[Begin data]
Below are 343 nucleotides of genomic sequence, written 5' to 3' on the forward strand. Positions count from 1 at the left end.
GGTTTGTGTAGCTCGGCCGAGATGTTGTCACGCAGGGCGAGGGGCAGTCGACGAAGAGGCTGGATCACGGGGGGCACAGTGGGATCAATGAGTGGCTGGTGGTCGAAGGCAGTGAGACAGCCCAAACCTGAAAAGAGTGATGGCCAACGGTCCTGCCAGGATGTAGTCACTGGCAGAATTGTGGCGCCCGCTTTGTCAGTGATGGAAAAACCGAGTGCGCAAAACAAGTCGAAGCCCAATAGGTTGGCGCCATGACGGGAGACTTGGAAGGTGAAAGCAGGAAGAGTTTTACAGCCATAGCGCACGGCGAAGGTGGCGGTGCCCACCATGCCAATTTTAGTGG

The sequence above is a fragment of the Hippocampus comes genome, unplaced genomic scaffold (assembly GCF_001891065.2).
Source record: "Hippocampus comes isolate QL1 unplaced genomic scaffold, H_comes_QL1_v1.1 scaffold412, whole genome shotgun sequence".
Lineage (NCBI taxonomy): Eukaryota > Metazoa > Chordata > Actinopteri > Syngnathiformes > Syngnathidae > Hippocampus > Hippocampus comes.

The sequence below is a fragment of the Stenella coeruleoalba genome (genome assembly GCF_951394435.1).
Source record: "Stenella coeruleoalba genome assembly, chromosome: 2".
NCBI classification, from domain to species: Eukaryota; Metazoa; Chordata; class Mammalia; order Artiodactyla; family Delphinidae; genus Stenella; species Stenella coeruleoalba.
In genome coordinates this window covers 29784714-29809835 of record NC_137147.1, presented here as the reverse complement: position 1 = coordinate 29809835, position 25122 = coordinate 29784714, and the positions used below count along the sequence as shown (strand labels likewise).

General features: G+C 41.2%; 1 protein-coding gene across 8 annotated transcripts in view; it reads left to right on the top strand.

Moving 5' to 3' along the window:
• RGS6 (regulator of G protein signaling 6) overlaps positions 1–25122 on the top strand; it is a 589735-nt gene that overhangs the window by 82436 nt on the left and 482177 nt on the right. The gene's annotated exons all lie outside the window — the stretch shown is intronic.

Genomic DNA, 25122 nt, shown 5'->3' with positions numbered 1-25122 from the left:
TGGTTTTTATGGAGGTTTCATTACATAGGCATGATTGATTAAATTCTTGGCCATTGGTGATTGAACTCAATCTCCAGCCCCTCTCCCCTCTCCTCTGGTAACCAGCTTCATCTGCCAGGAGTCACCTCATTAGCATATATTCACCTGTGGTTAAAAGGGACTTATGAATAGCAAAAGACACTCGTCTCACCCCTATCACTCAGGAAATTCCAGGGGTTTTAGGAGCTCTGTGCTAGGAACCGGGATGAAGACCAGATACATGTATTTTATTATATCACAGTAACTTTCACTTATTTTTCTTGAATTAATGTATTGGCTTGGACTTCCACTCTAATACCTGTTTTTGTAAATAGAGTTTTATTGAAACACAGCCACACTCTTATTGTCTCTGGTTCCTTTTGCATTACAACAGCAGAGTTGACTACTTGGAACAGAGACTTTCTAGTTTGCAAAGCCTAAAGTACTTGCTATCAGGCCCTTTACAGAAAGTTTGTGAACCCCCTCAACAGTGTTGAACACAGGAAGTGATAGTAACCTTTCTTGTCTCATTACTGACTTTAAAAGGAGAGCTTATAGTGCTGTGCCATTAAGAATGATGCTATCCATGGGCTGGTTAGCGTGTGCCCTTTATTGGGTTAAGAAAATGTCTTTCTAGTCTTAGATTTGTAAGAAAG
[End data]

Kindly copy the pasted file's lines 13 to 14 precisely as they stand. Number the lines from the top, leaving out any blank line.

Genomic DNA, 25122 nt, shown 5'->3' with positions numbered 1-25122 from the left:
TGGTTTTTATGGAGGTTTCATTACATAGGCATGATTGATTAAATTCTTGGCCATTGGTGATTGAACTCAATCTCCAGCCCCTCTCCCCTCTCCTCTGGTAACCAGCTTCATCTGCCAGGAGTCACCTCATTAGCATATATTCACCTGTGGTTAAAAGGGACTTATGAATAGCAAAAGACACTCGTCTCACCCCTATCACTCAGGAAATTCCAGGGGTTTTAGGAGCTCTGTGCTAGGAACCGGGATGAAGACCAGATACATGTATTTTATTATATCACAGTAACTTTCACTTATTTTTCTTGAATTAATGTATTGGCTTGGACTTCCACTCTAATACCTGTTTTTGTAAATAGAGTTTTATTGAAACACAGCCACACTCTTATTGTCTCTGGTTCCTTTTGCATTACAACAGCAGAGTTGACTACTTGGAACAGAGACTTTCTAGTTTGCAAAGCCTAAAGTACTTGCTATCAGGCCCTTTACAGAAAGTTTGTGAACCCCCTCAACAGTGTTGAACACAGGAAGTGATAGTAACCTTTCTTGTCTCATTACTGACTTTAAAAGGAGAGCTTATAGTGCTGTGCCATTAAGAATGATGCTATCCATGGGCTGGTTAGCGTGTGCCCTTTATTGGGTTAAGAAAATGTCTTTCTAGTCTTAGATTTGTAAGAAAG